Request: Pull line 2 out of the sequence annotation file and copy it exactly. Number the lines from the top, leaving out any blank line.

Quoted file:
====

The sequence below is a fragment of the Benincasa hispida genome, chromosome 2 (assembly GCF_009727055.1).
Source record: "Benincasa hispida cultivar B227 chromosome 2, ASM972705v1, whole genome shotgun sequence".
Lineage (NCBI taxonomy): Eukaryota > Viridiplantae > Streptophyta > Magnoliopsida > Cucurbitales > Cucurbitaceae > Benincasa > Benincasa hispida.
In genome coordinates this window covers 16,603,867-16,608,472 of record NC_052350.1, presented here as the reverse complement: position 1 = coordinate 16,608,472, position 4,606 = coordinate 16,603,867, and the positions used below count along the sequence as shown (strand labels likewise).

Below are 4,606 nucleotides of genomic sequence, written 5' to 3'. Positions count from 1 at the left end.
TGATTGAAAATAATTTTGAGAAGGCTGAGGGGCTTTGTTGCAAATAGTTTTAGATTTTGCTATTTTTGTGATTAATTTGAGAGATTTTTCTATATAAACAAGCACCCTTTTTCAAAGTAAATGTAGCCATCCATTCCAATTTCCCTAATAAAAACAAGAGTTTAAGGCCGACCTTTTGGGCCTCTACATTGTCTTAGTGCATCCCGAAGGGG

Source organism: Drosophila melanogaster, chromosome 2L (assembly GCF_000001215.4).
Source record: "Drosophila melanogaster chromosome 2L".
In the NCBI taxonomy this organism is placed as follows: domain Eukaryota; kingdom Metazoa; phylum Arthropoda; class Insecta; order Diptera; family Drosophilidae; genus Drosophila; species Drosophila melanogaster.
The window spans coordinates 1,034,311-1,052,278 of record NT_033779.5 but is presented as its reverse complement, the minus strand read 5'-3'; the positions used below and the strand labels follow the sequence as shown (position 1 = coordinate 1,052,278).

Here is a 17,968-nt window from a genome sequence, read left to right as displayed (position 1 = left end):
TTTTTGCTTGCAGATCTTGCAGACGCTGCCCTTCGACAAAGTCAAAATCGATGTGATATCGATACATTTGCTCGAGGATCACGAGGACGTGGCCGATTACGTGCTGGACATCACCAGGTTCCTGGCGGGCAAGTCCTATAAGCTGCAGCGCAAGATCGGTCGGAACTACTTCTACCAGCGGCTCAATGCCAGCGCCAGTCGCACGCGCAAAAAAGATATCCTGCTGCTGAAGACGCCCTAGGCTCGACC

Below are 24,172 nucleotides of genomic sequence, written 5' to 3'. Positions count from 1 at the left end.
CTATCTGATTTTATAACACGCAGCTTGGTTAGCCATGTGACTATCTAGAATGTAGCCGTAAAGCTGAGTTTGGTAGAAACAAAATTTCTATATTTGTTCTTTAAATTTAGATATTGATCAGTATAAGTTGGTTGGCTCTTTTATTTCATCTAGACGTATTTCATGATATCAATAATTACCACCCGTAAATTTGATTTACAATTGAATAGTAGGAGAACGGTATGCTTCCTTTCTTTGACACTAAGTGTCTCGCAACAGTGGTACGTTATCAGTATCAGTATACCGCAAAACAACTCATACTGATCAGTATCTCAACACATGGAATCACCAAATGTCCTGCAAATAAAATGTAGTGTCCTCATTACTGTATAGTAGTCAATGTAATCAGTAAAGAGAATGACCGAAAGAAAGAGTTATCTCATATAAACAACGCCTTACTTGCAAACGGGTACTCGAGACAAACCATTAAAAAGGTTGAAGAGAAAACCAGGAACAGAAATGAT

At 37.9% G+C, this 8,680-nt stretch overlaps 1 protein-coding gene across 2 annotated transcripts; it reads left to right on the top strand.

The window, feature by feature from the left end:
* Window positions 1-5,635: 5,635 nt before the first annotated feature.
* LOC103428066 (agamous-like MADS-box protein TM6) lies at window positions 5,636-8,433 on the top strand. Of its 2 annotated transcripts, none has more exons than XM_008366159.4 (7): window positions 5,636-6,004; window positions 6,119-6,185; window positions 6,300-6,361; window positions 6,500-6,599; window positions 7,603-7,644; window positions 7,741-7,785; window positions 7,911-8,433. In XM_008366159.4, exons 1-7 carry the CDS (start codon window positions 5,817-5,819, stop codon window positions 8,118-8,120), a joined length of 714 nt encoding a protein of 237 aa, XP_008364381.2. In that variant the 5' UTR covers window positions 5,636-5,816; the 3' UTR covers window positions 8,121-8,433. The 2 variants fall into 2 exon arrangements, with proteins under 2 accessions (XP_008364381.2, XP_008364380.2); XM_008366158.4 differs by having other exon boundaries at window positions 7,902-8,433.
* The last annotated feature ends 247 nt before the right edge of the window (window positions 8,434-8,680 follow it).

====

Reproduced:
Source record: "Benincasa hispida cultivar B227 chromosome 2, ASM972705v1, whole genome shotgun sequence".